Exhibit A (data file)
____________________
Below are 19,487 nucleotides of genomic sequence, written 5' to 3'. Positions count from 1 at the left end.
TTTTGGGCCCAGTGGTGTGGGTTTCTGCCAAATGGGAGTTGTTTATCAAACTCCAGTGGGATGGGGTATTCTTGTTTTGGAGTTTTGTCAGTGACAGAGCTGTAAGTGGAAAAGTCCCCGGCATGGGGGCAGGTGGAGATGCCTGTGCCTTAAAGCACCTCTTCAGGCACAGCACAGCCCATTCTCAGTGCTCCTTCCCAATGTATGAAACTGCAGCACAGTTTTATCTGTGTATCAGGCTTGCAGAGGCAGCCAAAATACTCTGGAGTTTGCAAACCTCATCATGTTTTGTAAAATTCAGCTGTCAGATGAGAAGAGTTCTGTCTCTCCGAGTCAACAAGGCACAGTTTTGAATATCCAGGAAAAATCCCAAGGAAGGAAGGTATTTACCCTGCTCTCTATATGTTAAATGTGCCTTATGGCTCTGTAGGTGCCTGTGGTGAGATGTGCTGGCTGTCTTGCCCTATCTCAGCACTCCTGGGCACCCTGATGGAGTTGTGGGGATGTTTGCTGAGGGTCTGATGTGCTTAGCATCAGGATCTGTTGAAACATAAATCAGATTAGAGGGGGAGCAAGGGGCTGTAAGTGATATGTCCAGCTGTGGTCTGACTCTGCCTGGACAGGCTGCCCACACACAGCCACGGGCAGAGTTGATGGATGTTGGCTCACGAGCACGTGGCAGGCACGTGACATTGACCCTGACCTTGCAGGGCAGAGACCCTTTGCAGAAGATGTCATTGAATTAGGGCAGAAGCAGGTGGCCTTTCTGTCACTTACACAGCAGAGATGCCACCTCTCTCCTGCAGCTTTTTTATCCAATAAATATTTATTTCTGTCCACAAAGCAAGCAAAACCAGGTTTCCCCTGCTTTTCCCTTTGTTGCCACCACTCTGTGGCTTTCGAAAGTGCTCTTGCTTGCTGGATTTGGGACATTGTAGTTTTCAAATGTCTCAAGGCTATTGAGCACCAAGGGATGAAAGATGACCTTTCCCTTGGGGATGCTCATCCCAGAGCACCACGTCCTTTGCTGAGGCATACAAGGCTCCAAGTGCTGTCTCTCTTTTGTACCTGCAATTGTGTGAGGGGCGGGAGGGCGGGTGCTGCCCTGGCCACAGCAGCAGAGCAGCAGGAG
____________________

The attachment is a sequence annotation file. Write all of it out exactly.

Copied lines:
Below are 19,487 nucleotides of genomic sequence, written 5' to 3'. Positions count from 1 at the left end.
TTTTGGGCCCAGTGGTGTGGGTTTCTGCCAAATGGGAGTTGTTTATCAAACTCCAGTGGGATGGGGTATTCTTGTTTTGGAGTTTTGTCAGTGACAGAGCTGTAAGTGGAAAAGTCCCCGGCATGGGGGCAGGTGGAGATGCCTGTGCCTTAAAGCACCTCTTCAGGCACAGCACAGCCCATTCTCAGTGCTCCTTCCCAATGTATGAAACTGCAGCACAGTTTTATCTGTGTATCAGGCTTGCAGAGGCAGCCAAAATACTCTGGAGTTTGCAAACCTCATCATGTTTTGTAAAATTCAGCTGTCAGATGAGAAGAGTTCTGTCTCTCCGAGTCAACAAGGCACAGTTTTGAATATCCAGGAAAAATCCCAAGGAAGGAAGGTATTTACCCTGCTCTCTATATGTTAAATGTGCCTTATGGCTCTGTAGGTGCCTGTGGTGAGATGTGCTGGCTGTCTTGCCCTATCTCAGCACTCCTGGGCACCCTGATGGAGTTGTGGGGATGTTTGCTGAGGGTCTGATGTGCTTAGCATCAGGATCTGTTGAAACATAAATCAGATTAGAGGGGGAGCAAGGGGCTGTAAGTGATATGTCCAGCTGTGGTCTGACTCTGCCTGGACAGGCTGCCCACACACAGCCACGGGCAGAGTTGATGGATGTTGGCTCACGAGCACGTGGCAGGCACGTGACATTGACCCTGACCTTGCAGGGCAGAGACCCTTTGCAGAAGATGTCATTGAATTAGGGCAGAAGCAGGTGGCCTTTCTGTCACTTACACAGCAGAGATGCCACCTCTCTCCTGCAGCTTTTTTATCCAATAAATATTTATTTCTGTCCACAAAGCAAGCAAAACCAGGTTTCCCCTGCTTTTCCCTTTGTTGCCACCACTCTGTGGCTTTCGAAAGTGCTCTTGCTTGCTGGATTTGGGACATTGTAGTTTTCAAATGTCTCAAGGCTATTGAGCACCAAGGGATGAAAGATGACCTTTCCCTTGGGGATGCTCATCCCAGAGCACCACGTCCTTTGCTGAGGCATACAAGGCTCCAAGTGCTGTCTCTCTTTTGTACCTGCAATTGTGTGAGGGGCGGGAGGGCGGGTGCTGCCCTGGCCACAGCAGCAGAGCAGCAGGAG